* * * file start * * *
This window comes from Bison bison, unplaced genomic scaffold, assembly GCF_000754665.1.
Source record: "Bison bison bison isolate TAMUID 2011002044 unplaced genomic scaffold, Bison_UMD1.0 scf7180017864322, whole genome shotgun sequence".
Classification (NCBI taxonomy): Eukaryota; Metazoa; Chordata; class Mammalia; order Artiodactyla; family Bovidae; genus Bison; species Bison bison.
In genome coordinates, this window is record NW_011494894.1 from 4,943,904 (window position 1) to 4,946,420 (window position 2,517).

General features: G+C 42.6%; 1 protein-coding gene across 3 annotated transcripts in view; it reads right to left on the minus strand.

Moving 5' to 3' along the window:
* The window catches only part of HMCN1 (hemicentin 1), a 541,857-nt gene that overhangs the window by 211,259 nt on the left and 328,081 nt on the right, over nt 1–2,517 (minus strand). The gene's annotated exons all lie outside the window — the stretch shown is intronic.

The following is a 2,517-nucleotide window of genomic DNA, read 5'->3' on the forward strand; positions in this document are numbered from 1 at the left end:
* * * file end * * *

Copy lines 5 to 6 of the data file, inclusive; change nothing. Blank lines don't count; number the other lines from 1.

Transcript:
General features: G+C 42.6%; 1 protein-coding gene across 3 annotated transcripts in view; it reads right to left on the minus strand.

Moving 5' to 3' along the window: